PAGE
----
Friday, June 15, 2012

A Lesson in English

I understand that a lot of parents spell names in a way that is supposed to make them easier to pronounce, or to spell the name like it actually sounds (phonetics), but sometimes the end result is even more confusing. Here are a few examples, but know that there are so many more.

Bradyn #815 Unlike Brayden, #37, Bradyn would sound more like Brad-in, as in Bradley. Without that y after the first three letters, it’s not as intended.
Izayah #816 With the real name Isaiah being spelled with an S, not to mention how easily recognizable Isaiah is, there’s really no need to spell it like this. It comes across sounding more like Iz-ah-yah.
Aaden #797 Why it was necessary to spell it like Aaron, I do not know, considering how hugely popular Aiden is. Then again, there’s Ayden, Aden, Aidyn and Aidan, so why not? Oh, right, because it’s not Aaron.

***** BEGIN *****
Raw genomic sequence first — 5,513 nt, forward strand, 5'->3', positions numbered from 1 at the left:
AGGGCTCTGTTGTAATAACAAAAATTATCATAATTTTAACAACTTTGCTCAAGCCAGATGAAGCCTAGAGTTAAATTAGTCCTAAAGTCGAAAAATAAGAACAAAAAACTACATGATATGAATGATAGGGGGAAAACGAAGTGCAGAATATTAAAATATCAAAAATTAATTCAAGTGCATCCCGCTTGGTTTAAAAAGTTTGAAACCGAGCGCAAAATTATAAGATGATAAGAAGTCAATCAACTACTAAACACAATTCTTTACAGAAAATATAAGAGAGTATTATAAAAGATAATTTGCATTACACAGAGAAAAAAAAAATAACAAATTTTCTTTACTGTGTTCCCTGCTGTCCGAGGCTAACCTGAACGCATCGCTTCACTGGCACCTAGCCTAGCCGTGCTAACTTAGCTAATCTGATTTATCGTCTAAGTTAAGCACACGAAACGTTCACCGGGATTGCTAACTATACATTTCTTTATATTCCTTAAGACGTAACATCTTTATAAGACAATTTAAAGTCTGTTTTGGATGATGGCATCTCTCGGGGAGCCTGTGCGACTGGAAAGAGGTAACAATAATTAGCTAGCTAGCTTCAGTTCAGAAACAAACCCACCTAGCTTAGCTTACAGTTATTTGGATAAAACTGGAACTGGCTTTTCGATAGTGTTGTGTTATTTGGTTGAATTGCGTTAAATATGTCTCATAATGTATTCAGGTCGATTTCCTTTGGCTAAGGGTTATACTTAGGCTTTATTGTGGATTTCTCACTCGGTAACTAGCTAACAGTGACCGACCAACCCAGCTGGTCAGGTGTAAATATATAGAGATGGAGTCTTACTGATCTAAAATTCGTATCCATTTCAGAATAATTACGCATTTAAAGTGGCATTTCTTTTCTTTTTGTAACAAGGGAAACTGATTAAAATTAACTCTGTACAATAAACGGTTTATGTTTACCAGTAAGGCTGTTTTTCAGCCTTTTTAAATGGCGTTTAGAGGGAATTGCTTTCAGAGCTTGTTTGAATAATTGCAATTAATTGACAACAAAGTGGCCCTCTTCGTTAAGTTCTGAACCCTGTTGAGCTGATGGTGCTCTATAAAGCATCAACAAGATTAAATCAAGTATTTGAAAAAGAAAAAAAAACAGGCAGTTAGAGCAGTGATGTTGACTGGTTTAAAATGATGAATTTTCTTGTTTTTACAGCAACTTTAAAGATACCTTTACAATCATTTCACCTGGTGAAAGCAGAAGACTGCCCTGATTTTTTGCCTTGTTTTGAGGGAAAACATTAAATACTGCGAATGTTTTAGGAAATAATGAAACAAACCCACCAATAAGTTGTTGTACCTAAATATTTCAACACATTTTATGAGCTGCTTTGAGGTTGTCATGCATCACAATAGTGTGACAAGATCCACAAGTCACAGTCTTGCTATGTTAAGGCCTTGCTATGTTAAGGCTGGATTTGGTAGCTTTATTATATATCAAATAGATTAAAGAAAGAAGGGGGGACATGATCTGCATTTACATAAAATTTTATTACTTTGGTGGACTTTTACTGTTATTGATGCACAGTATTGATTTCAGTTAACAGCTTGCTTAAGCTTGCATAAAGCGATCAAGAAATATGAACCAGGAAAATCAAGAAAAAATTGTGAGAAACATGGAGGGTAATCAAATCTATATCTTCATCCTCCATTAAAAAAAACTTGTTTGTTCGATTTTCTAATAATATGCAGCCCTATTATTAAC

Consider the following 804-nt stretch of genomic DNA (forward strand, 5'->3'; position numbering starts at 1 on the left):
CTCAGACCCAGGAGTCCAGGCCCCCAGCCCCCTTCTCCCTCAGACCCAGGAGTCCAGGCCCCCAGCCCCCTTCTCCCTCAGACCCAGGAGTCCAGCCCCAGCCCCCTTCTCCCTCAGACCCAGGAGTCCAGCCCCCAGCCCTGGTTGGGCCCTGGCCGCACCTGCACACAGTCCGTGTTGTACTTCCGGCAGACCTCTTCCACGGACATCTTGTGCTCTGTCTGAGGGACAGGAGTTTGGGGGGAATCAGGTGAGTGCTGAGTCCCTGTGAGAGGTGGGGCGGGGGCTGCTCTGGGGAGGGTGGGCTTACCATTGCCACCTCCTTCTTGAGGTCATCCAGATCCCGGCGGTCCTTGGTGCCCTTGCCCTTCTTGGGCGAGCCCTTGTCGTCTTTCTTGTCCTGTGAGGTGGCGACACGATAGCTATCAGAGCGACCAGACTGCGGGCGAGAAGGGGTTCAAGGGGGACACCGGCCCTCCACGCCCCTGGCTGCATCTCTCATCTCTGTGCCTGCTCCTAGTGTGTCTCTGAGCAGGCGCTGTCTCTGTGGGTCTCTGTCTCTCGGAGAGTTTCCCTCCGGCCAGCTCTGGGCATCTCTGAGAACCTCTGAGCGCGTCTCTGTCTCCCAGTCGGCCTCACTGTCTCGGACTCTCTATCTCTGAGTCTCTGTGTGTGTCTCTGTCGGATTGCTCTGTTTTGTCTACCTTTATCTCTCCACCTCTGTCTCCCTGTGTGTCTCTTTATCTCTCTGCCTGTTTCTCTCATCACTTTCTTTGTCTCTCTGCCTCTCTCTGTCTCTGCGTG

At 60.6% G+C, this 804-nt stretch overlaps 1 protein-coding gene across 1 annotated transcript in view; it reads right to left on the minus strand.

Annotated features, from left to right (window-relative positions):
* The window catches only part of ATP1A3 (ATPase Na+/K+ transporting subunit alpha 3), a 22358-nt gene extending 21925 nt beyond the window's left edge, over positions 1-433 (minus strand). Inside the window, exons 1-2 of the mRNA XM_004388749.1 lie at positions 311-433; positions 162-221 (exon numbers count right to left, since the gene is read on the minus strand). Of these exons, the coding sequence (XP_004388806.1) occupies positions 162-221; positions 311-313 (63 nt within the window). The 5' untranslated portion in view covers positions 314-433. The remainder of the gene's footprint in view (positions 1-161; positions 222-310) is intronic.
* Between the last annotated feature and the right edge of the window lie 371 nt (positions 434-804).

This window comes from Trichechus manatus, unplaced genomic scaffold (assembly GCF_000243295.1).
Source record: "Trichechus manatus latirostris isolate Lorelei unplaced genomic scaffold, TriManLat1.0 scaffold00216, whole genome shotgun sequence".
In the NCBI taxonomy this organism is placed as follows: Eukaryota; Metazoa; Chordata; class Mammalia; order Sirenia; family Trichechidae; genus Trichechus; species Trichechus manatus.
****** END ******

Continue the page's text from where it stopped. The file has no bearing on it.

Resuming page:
So, folks, my suggestion is to edit your baby names like you would edit a professional paper, the first step being spelling, the second being comprehension. Would you turn in a paper to your boss that only had phonetics? No. Would your college professor give you a perfect score if he couldn't understand your paper? No. I understand naming a baby is not equal to writing a polished report, but it is similar. You want the finished, polished paper (baby name) you share with those who read (hear/see) it to be understood and well liked. I'm not saying everyone will like your paper (baby name), but at least they will be able to digest it without having issues.

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